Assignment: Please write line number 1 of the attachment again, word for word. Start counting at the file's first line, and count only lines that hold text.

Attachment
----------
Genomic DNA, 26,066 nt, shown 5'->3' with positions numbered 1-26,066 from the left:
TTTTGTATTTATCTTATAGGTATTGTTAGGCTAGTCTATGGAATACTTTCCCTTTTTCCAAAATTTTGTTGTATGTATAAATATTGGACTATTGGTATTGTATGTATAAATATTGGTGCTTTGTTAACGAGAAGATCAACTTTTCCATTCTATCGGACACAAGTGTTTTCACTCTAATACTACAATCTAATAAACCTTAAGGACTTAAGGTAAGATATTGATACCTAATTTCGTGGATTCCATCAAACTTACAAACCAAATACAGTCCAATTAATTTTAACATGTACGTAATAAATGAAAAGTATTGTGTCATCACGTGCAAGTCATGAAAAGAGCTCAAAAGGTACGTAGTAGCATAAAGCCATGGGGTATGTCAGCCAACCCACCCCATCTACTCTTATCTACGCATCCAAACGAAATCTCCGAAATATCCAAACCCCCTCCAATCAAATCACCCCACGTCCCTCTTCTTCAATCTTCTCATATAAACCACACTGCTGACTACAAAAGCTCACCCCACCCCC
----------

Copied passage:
Genomic DNA, 26,066 nt, shown 5'->3' with positions numbered 1-26,066 from the left: